Just remember to keep everything carefully balanced.  If your child is counterbalancing everything else, make sure they don’t suddenly get out or it will Buckaroo!TM

It is possible to overload a buggy, however, as we discovered on the way home from a weekly grocery shop whilst ‘between cars’.  The combined weight of both children and several brim-full bags for life ruptured an inner tube.

It happened several times, and while we bought a repair kit and at least one replacement, the risk and impact of a flat tyre encouraged us to choose airless tyres over the pneumatic variety.

Besides not abusing the load-bearing capacity of your buggy, you can avoid tyre wear and tear by adopting a more sensitive approach to the mounting and dismounting of kerbs.  Despite their formidable (in context) appearance, the off-road tyres on a Bugaboo Cameleon do not make light work of a steep kerb.  The old ‘ram-and-jump’ technique may satisfy our inner man-child, but it does the buggy no favours.  The ‘stop-and-seesaw’ approach (down at the back, up at the front; or vice versa) is better, but nothing beats a good dropped kerb.

Before children I was only dimly aware of dropped kerbs.  Today, I am familiar with their locations all over town and, while I have no plans to launch a dropped kerb appreciation society, my enthusiasm for them is very dull, sensible and real.

In September this year, Adam will start school and we will bid farewell to buggies and pushchairs for ever.  I am not looking forward to losing the option to reduce walking time and aggravation by loading a complaining child into a wheeled chair.  Nor will we gladly embrace our roles as family packhorses.

The silver linings are plentiful, though, including:

  • No more storing a buggy in the car and hallway. Although our current pushchair stands neatly against the radiator, or lies neatly across the rear passenger foot wells, the Bugaboo dominated the hallway (and so lived in the conservatory) and took up almost all available room in the boot of the car.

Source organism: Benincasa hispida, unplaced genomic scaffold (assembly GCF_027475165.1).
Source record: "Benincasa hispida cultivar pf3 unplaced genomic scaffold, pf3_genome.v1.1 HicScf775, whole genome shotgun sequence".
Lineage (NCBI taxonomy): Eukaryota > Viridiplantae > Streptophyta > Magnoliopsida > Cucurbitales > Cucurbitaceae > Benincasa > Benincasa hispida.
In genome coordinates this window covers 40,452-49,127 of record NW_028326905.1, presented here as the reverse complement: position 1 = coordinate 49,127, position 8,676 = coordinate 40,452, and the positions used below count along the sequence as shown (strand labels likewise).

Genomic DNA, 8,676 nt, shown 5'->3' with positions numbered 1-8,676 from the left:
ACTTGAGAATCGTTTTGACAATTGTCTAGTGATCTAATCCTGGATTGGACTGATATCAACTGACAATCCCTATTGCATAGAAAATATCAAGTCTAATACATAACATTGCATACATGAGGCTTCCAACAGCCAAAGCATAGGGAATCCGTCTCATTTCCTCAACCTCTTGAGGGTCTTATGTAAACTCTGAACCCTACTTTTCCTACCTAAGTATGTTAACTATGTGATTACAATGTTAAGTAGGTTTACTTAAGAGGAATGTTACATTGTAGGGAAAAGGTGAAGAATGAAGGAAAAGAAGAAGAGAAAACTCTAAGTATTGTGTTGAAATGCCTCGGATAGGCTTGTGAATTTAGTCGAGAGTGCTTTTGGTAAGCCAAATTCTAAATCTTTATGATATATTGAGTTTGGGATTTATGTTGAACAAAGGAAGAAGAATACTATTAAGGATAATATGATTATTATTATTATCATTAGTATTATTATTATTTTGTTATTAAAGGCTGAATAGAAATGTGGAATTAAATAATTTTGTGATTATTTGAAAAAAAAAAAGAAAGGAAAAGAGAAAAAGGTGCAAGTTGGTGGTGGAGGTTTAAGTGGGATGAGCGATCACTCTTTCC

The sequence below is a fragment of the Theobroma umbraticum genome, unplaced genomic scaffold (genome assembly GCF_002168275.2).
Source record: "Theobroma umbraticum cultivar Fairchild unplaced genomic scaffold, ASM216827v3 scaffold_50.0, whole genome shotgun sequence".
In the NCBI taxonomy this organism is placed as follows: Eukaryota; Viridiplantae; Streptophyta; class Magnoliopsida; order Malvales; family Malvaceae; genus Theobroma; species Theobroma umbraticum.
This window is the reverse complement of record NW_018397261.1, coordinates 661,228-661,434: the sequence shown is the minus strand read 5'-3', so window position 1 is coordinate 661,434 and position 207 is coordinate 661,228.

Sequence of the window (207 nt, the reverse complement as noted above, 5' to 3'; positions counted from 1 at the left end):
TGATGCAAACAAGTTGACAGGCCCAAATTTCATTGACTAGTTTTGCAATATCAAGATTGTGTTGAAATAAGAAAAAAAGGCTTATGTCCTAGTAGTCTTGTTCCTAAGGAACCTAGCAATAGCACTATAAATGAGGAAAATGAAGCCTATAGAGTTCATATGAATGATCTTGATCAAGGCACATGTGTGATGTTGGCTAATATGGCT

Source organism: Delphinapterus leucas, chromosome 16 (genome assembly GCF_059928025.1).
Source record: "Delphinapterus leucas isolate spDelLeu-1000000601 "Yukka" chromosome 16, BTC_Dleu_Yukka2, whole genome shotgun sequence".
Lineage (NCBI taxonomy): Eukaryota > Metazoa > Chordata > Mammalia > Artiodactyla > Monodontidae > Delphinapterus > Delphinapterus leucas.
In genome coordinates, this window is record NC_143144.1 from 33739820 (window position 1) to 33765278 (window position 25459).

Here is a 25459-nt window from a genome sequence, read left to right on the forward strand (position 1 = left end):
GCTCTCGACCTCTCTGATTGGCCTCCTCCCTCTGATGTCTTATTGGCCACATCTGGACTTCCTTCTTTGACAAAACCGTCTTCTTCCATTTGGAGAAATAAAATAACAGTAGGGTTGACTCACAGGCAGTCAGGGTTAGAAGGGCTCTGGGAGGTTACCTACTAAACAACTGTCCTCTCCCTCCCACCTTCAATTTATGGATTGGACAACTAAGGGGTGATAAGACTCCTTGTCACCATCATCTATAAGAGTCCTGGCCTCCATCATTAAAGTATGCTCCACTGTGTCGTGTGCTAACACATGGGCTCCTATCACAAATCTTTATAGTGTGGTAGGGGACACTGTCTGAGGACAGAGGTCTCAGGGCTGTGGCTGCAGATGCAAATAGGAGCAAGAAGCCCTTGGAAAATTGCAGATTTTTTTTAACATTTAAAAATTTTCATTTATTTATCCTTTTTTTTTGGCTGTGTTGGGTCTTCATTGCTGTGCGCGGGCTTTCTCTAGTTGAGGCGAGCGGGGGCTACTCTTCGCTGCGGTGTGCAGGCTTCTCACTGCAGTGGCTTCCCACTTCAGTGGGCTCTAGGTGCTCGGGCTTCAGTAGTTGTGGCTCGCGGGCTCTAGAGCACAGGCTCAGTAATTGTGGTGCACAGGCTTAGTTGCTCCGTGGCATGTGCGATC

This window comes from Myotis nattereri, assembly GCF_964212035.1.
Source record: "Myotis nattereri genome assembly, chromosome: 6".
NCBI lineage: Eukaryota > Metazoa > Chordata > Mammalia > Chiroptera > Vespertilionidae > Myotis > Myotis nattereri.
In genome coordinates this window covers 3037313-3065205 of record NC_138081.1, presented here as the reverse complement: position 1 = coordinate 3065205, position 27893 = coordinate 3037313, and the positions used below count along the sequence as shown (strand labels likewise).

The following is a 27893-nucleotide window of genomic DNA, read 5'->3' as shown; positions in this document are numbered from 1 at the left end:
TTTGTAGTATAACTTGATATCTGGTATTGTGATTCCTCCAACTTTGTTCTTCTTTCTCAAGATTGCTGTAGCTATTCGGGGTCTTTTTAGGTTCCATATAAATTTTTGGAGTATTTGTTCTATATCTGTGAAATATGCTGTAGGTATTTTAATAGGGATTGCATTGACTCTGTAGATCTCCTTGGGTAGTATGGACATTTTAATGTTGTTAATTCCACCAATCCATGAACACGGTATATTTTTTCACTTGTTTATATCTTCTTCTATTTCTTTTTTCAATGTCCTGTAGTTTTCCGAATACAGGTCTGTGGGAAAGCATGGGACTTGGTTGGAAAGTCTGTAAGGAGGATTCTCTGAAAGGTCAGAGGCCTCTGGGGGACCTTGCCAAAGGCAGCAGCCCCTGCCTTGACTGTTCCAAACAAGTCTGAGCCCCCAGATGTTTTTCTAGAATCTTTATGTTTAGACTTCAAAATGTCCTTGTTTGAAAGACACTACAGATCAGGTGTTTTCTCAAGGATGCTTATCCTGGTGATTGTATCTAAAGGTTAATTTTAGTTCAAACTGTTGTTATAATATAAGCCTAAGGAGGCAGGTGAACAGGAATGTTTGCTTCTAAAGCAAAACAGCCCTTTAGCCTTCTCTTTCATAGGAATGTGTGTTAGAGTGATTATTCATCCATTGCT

• No more concerns about losing time or fingers wrestling with the mechanism of a trembling mousetrap on wheels. 
  • No more cleaning up crumbs and crusted puree from the depths of the seat, or mud and seasonal detritus from everywhere else. 
  • No more awkward manoeuvring through doorways, crowds and elevators.

Even so, there is something else we lose.  Something beyond everyday practicalities.

This may be peculiar to me, but I’m going out on a limb to suggest that many men (women too, perhaps – I cannot speak for them) derive an empowering, wholesome satisfaction from the control and manipulation of ‘steerable contraptions’, wheeled or otherwise.  For example: the wheelbarrow, the plough and the lawnmower.  The supermarket trolley and the walk-behind sweeper.

And of course: the pushchair, pram and buggy.

Now, I don’t want to explore the relationship between man and two-handed mobile machinery too deeply lest we find ourselves trapped in an unfortunate rabbit hole, but I propose that the opportunity to publically prove ourselves master of the pushchair is richly rewarding.

Maybe it’s something we acquire from our fathers, maybe it goes deeper than that, but when a well-designed and well-balanced buggy turns 360° or an awkward corner with elegance and purpose – in our hands – we experience the same uplifting sense of competence and completeness as when a hover mower glides rather than scrapes, or when a chair trolley deposits its load exactly where we want them rather than all over the floor.

Especially when we manage it one-handed.

And because our audience has a higher level of sentience than a stack of chairs, in these moments our respective relationships with steerable contraptions and our offspring come together to create a single beautiful experience that is as powerful and profound as it is daft.  Sharing these moments with our children contributes to the curious bond forming between us.

Manhandling an older child who has gone full screaming sack-of-potatoes is just not the same.

Cruising with your buggy and a baby on board is a healthy and respectable way for an infant and father to enjoy each other’s company.  For full effect, do it without deadlines and destinations.

A cup holder sounds like a good idea, though…

1 Comment

  1. I wouldn’t abandon your buggy just yet! Comparing your legs to Adam’s, I bet there will still be times when using one will be very advantageous!